Today was an off day, cleaning up after the Men’s Breakfast and buying indoor plants to dress the baptismal font for the Feast of the Baptism of the Lord tomorrow. Tomorrow is also the forty-fifth anniversary of my own baptism.
I was grateful to Mike for texting me just after 7.00 tonight to watch the moon rise. It was a full moon, burnished gold in the ground fog and just rising above the hill. Something close to a harvest moon. I watched it rise through the gnarled bare branches of the oak trees, like a scene from Dracula’s castle. A spectacular sight that I had not witnessed in my twenty years in California.
The nights are cold now, down below 40 degrees. Other than feeding Spots his breakfast, I usually defer the outdoor work until 11.00 when temperatures are 10 to 15 degrees warmer. Working in mildly cold sunshine is pleasant.
At midday.I laid down new soil and soil amendment where I tore out the the Bermuda grass last week. Each of the three patches took two generous barrows full of soil, perhaps adding an even half to three quarters of an inch of new soil. Thereafter I applied grass seed to the entire back yard. I used the hand sifter and sprayer to create a more even spread of seed and to avoid the burnt areas from last year. The patches of new soil took a heavier measure of hand sowing.
The soil is being laid on top of the previously seeded ground from last week. I will see the effect of burying seed below a new level of soil and adding it on top.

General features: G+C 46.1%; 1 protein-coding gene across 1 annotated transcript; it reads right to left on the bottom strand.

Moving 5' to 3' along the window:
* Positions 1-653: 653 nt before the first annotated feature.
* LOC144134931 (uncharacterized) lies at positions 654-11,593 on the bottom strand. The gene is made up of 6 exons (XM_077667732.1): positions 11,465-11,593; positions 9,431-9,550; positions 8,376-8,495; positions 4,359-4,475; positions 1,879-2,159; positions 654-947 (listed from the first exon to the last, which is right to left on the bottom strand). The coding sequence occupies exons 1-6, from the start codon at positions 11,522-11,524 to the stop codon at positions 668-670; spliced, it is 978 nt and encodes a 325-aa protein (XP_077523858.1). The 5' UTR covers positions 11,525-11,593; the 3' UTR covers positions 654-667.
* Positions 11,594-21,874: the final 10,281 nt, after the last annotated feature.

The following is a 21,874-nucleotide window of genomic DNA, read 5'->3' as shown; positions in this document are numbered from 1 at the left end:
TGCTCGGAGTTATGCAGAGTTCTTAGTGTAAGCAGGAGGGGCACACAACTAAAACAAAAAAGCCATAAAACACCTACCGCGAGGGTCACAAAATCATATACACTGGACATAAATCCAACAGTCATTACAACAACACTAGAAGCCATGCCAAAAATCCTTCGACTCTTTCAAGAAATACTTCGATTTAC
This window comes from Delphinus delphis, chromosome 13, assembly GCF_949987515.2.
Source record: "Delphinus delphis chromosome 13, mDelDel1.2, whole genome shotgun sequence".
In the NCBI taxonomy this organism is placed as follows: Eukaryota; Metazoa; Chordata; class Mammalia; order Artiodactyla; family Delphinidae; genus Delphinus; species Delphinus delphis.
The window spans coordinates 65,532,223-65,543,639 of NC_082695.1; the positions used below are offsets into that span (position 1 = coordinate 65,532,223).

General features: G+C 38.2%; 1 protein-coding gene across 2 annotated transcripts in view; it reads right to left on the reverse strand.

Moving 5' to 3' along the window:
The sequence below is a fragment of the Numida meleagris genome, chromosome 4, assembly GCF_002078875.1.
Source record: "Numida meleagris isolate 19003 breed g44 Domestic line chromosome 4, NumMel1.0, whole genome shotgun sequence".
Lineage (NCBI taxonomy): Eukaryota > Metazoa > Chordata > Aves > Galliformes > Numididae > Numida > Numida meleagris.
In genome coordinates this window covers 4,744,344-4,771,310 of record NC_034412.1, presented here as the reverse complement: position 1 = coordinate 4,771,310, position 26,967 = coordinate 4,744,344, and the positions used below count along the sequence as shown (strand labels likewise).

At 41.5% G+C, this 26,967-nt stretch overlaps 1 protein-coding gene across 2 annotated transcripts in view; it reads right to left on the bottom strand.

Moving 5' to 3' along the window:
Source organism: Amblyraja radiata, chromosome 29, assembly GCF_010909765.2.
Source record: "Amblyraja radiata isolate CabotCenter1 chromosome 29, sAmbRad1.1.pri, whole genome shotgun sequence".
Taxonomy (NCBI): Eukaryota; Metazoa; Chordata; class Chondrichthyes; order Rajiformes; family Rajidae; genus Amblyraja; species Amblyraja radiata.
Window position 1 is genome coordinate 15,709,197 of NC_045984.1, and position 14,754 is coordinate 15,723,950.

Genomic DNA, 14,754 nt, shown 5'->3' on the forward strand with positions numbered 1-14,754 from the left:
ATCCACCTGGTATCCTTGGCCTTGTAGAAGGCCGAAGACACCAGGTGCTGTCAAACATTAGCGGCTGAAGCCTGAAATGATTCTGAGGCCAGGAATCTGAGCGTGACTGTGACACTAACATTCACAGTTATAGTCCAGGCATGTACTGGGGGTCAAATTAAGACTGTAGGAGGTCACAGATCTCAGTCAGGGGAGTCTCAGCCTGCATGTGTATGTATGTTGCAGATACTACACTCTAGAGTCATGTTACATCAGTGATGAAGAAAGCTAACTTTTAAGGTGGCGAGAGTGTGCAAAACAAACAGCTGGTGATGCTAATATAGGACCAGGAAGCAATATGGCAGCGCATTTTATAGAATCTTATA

An overcast day with intermittent showers and not much chance to work in the garden. I wandered out in the rain to check the gutters directing water into areas of the garden and adjusting the outflow pipes. Most of the day was spent the day clearing old paper work.
My reward was a spectacular sunset. The cloud cover was low, and the sun reflected back on the clouds creating bands of muted grayish purple, pink and gold in the sky. The fields in the winter landscape were set out in relief by a golden backlit sun. The land is slowly coming green with the several weeks of rain.
Later, I went out to stand under a full moon in a cloudless night sky. Clear starlight promises a sunny day tomorrow, as forecast.
Heavy fog covered the ground through the morning. I spent a good part of the afternoon digging out the patches of Bermuda grass from the downward slope edge of the back yard. Large sections along the stone border seem to have hosted nothing but Bermuda grass. Fortunately, the grass dies down in the coldest months. Approaching this never-ending task, I need to remember where I started last year. I looked at a photograph I have kept from November 2018 that shows an eight foot tall wall of overgrown dry grass and weeds at that border area. November 2018 when the Camp Fire destroyed the town of Paradise.
After digging out three large patches, I applied grass seed with weed control. Rain is expected tomorrow, and the seed recommends 24 hours of dry weather to allow whatever toxins are included to eliminate unwanted weeds. Rain is due tomorrow and more this coming weekend.
I finished my work in Oakland early, and made two stops on the way up to the ranch.
First to the Berkeley shop that sells Talavera tiles. A twelve inch square was a bit too expensive, but I found four 4″ by 4″ tiles to cover the footstool about to become a plant stand. The shopkeeper showed me how the pattern would fit when four tiles are placed together. I will use Quakehold to secure them to the top of the footstool, which should be sufficient to prevent slippage without creating an unbreakable seal.